Historical Trends Show Bitcoin Might Have Bottomed At $3,100
The Mayer Multiple, a measure conceptualized by diehard Bitcoin investor and evangelist Trace Mayer, seems to be signaling that BTC might have bottomed. As explained by analyst Crypto Kea, the multiple, which weighs the price and 200-day moving average (key support/resistance), recently passed 1.0 after falling to 0.51 on December 14th.
Kea claims that this simple fact “might have just indicated the bottom of this bear market.” The analyst looks to the fact that in previous market cycles, whenever the Mayer Multiple surpassed 1.0 after a capitulation event, “the bottom was in.” Following the Multiple’s moves past 1.0 came months of chop and range trading, which we saw this cycle during the price action seen from January to March. Thus, if history plays out in full, Bitcoin may begin to rally henceforth, and is most likely not going to see a lower low in this cycle.
If Bears Are Done, Where’s BTC heading?
A recent MarketWatch report, which cited a comment from the Bitcoin permabull, Tom Lee, among other industry pundits, would confirm that BTC isn’t looking all too shabby. And here’s Lee to explain where the cryptocurrency could head.
Lee, who heads Fundstrat as its research chief, claimed that the “risk appetite” for Bitcoin is currently positive, not negative as some cynics have suggested. He adds that with there being a growing number of investors looking to apply risk to there portfolios, the value of each BTC could easily top $10,000 during 2019. On Twitter, he confirmed that $14,000 was possible.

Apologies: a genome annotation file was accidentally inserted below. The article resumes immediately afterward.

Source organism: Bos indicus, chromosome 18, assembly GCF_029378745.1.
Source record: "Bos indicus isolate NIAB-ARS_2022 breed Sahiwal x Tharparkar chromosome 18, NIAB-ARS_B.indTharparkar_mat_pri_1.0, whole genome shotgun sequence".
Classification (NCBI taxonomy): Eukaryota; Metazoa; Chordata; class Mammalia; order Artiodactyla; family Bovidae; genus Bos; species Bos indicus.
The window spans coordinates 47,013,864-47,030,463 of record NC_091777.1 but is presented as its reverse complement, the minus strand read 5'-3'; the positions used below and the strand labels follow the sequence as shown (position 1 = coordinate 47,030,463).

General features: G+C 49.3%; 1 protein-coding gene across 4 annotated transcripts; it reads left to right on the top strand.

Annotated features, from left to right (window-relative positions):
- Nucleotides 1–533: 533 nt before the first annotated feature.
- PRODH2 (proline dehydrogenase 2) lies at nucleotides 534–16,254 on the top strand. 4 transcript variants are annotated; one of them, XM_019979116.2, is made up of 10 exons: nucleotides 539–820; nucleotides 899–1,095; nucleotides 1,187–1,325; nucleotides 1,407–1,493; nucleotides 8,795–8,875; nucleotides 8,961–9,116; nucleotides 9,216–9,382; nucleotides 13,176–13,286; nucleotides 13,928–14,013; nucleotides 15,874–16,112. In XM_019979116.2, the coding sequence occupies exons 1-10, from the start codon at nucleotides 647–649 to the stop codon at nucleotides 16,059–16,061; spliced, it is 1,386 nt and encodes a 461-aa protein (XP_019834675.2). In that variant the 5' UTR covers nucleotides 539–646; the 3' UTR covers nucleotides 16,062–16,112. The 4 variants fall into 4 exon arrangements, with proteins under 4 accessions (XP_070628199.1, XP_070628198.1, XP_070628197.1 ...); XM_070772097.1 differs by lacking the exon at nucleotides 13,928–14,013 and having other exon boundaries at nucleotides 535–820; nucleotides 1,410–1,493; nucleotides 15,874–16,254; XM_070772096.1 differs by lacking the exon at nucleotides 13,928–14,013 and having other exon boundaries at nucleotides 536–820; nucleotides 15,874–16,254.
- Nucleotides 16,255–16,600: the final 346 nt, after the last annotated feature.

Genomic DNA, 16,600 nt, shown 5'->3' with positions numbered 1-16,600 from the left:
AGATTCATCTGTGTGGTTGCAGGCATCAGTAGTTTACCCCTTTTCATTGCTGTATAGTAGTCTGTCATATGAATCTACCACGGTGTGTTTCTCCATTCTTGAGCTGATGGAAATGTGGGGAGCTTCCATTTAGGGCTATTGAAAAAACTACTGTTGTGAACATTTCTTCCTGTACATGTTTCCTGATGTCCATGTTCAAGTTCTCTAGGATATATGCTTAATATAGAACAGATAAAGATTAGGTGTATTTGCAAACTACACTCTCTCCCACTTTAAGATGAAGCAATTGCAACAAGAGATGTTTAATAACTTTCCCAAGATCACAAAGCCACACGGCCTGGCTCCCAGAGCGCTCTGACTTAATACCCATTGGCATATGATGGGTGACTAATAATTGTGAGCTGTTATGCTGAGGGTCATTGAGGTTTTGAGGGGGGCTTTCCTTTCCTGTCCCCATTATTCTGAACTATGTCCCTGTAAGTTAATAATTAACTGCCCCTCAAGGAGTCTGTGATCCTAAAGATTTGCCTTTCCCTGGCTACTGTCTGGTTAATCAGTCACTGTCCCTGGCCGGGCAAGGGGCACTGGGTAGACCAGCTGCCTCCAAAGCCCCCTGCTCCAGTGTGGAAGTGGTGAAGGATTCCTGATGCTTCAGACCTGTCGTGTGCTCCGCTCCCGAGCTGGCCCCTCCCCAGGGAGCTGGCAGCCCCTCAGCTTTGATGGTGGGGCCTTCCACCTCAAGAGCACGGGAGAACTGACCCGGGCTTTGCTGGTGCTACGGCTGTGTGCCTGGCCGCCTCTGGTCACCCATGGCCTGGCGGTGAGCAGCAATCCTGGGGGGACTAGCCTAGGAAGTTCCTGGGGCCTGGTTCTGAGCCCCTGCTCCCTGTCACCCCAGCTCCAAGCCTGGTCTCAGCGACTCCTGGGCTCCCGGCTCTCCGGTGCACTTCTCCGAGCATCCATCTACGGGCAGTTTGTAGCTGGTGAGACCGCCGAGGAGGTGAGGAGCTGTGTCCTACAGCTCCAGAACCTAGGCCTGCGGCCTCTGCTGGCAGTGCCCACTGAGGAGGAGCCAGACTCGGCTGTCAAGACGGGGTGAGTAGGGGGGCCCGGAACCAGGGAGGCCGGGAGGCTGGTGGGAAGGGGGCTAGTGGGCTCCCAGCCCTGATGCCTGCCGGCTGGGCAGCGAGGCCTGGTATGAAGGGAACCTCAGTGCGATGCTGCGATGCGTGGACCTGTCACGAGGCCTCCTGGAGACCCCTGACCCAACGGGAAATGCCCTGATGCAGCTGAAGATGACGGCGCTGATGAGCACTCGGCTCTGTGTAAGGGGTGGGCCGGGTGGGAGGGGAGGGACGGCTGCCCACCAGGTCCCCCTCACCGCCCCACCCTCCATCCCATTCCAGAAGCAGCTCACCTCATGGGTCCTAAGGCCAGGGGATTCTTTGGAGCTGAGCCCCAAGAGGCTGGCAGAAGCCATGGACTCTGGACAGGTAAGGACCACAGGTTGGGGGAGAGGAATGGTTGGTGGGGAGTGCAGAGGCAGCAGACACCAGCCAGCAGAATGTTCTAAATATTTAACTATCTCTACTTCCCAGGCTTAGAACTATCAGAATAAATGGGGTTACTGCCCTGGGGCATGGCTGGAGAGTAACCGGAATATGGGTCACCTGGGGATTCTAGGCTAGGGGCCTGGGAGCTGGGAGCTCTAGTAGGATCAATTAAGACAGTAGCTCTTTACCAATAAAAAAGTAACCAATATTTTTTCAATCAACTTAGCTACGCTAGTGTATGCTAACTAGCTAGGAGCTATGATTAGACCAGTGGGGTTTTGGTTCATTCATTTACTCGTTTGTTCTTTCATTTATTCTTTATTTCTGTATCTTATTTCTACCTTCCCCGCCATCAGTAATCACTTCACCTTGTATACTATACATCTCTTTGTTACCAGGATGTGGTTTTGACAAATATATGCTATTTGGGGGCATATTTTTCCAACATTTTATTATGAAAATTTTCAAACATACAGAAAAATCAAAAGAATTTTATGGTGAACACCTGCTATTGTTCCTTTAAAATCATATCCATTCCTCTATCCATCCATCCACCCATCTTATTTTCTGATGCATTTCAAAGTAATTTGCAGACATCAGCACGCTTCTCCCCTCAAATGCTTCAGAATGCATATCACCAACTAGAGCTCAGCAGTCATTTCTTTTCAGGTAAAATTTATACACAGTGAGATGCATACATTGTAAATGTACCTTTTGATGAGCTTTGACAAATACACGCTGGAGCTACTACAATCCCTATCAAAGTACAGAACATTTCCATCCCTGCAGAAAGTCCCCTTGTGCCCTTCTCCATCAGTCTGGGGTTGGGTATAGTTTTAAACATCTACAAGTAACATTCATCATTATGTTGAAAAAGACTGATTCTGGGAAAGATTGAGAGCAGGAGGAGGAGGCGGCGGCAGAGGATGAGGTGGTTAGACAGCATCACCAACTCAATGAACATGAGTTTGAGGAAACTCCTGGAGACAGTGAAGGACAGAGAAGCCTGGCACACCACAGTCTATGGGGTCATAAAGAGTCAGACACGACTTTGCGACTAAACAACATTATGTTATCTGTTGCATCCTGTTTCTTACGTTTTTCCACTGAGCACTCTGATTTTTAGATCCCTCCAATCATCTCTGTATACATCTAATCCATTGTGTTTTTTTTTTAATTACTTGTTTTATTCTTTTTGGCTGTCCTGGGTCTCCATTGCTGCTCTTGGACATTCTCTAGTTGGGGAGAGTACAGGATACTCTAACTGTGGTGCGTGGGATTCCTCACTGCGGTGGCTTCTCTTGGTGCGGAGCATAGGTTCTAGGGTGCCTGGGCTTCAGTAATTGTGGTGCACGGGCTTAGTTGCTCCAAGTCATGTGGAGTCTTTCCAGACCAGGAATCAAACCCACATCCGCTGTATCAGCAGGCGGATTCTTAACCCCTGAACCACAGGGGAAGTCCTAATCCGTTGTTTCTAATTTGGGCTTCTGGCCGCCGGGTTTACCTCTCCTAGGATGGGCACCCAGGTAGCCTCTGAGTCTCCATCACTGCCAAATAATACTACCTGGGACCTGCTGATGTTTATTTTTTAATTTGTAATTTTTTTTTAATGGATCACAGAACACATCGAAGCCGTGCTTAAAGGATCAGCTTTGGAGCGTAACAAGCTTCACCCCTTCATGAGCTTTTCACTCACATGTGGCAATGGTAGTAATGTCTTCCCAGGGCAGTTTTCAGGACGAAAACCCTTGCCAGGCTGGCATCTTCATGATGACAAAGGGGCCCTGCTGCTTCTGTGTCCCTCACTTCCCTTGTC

Lee’s other reasons for this semi-forecast include the fact that commodities often trade at 2.5 times their production costs, and the fact that there is evidence that whales, most likely institutional, are starting to flood into the crypto space once again.
Even if $14,000 doesn’t come to fruition, the consensus seems to be that as a result of macroeconomic factors, BTC and other decentralized digital assets will head higher by some amount in the coming years. Speaking to MarketWatch, Naeem Aslam, the chief analyst at Think Markets, claimed that the Federal Reserve’s pivot to new policies after 2008’s recession has made monetary policy a “joke.” He claims that quantitative easing, the purchasing of assets to ease an economy and promote growth, just “fueled buybacks and inflated asset prices,” meaning that “people will turn to digital assets.”
This isn’t a baseless theory. As Travis Scher, the head of investments at industry conglomerate Digital Currency Group, explains:
The most stark example is Venezuela. This is the first real example of adoption and unfortunately, when you look at bad central bank policy reaction, history tells us this won’t be the last.”
Bitcoiners call this shift from fiat to digital assets “hyperbitcoinization,” and is what many argue will catapult BTC to new heights with time. But no one is all too sure when global hyperbitcoinization will come to life.